Responsibility for decision-making about the food system is shared between many different public, private and civil society organisations. The result is that governance structures for food lag behind what we know about contemporary food-related challenges: that they are multiple and can impact on one another.
The way decision-making is currently organised tends to treat individual problems and parts of the system in isolation. This creates challenges for a more integrated and coherent approach to food policy. The challenges are similar whether talking about global, national or local level policy.
The below brief uses a case study of global-level public sector decision-makers on food to illustrate these challenges.
The governance challenge »
The case study details the different - primarily United Nations - bodies that are involved in global level food governance (it was written before the proposal for a UN Food Systems Summit, which will happen this year, aiming to 'awaken the world to the fact that we all must work together to transform the way the world produces, consumes and thinks about food').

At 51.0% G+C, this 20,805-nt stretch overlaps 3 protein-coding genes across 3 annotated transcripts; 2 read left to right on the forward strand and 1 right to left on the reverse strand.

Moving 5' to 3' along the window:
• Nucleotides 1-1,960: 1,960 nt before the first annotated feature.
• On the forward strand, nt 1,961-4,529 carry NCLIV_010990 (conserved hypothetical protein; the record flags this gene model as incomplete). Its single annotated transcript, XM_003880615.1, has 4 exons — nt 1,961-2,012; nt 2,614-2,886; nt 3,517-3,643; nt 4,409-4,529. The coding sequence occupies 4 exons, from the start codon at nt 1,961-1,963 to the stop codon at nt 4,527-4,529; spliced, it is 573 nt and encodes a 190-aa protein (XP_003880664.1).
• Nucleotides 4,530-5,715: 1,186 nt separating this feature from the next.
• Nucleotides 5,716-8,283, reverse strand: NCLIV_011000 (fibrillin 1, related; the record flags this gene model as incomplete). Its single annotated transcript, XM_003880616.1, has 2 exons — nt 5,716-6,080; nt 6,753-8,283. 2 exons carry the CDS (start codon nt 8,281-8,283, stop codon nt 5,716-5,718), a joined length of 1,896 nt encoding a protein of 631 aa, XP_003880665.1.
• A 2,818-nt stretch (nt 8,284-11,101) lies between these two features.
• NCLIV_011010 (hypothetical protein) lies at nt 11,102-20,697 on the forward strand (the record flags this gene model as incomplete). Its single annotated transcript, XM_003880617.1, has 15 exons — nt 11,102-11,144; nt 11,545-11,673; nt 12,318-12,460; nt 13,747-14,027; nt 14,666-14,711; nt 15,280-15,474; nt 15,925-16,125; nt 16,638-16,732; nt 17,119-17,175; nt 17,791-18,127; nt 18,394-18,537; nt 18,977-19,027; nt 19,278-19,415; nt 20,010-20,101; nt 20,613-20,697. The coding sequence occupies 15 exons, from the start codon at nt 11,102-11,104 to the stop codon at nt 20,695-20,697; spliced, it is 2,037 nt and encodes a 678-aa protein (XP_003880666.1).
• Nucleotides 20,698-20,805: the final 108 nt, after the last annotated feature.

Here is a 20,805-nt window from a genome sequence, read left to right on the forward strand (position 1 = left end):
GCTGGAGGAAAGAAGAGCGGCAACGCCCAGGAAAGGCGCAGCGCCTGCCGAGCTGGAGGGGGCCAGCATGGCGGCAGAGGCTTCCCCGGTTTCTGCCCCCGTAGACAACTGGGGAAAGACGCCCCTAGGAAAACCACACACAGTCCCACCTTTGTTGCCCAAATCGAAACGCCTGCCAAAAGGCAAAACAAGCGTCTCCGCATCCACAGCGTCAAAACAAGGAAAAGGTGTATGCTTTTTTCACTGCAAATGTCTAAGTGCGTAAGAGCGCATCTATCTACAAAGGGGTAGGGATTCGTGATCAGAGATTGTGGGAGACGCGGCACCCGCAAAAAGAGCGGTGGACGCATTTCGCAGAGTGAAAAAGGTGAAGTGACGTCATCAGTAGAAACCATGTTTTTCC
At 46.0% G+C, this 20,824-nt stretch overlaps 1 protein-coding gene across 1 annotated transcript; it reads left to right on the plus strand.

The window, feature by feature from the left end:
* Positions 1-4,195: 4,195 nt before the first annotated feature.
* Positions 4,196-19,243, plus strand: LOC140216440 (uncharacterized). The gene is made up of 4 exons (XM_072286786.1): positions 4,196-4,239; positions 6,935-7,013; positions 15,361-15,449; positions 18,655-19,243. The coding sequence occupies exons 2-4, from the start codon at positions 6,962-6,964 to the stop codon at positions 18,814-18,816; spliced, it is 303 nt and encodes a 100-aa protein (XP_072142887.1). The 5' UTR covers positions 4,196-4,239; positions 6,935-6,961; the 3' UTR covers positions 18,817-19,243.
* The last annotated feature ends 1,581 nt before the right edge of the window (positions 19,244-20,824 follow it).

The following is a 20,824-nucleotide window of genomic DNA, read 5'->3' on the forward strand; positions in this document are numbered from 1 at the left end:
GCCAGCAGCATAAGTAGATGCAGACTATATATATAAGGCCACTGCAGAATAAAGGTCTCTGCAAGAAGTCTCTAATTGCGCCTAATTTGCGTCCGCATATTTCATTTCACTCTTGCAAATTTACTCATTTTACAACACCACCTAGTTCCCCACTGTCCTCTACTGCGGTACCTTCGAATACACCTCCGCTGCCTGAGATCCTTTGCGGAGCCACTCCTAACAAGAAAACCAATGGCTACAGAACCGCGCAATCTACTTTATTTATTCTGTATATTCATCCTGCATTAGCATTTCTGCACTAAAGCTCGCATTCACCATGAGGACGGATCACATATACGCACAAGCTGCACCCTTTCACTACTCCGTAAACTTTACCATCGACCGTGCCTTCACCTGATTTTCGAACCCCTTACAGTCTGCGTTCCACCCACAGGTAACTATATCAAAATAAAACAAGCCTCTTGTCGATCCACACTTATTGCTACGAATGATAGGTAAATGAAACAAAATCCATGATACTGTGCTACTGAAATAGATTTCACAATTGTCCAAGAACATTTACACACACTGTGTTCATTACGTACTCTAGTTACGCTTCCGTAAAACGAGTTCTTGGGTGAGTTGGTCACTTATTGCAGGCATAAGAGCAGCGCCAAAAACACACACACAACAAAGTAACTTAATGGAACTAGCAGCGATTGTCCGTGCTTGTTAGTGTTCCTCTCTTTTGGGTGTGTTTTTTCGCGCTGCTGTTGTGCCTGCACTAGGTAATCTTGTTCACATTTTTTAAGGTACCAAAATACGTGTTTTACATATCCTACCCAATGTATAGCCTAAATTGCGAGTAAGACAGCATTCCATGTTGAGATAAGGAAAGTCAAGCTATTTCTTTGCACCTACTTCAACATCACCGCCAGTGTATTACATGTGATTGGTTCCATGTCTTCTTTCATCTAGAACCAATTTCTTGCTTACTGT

Source: Parsons and Hawkes 2019
Governance arrangements at national policy level are the focus of my Who Makes Food Policy? mapping research. I also co-authored a paper on the impact of national 'policy styles' on food policy:
Candel, J., Parsons, K., Barling, D. and Loudiyi, S., 2020. The relationship between Europeanisation and policy styles: a study of agricultural and public health policymaking in three EU Member States. Journal of European Public Policy, pp.1-22.
(Let me know if you have problems accessing).
I have also looked at governance arrangements at the local/city level; for example, the influence of wider governance structures - or 'institutions' - on London’s food policy. The paper below looks at how food policy in the UK capital is organised, what actions have been taken to try to improve the city's food system, and what it tells us about the way governance structures enable and constrain policy opportunities.
London's Food Policy: Leveraging the policy sub-system, programme and plan »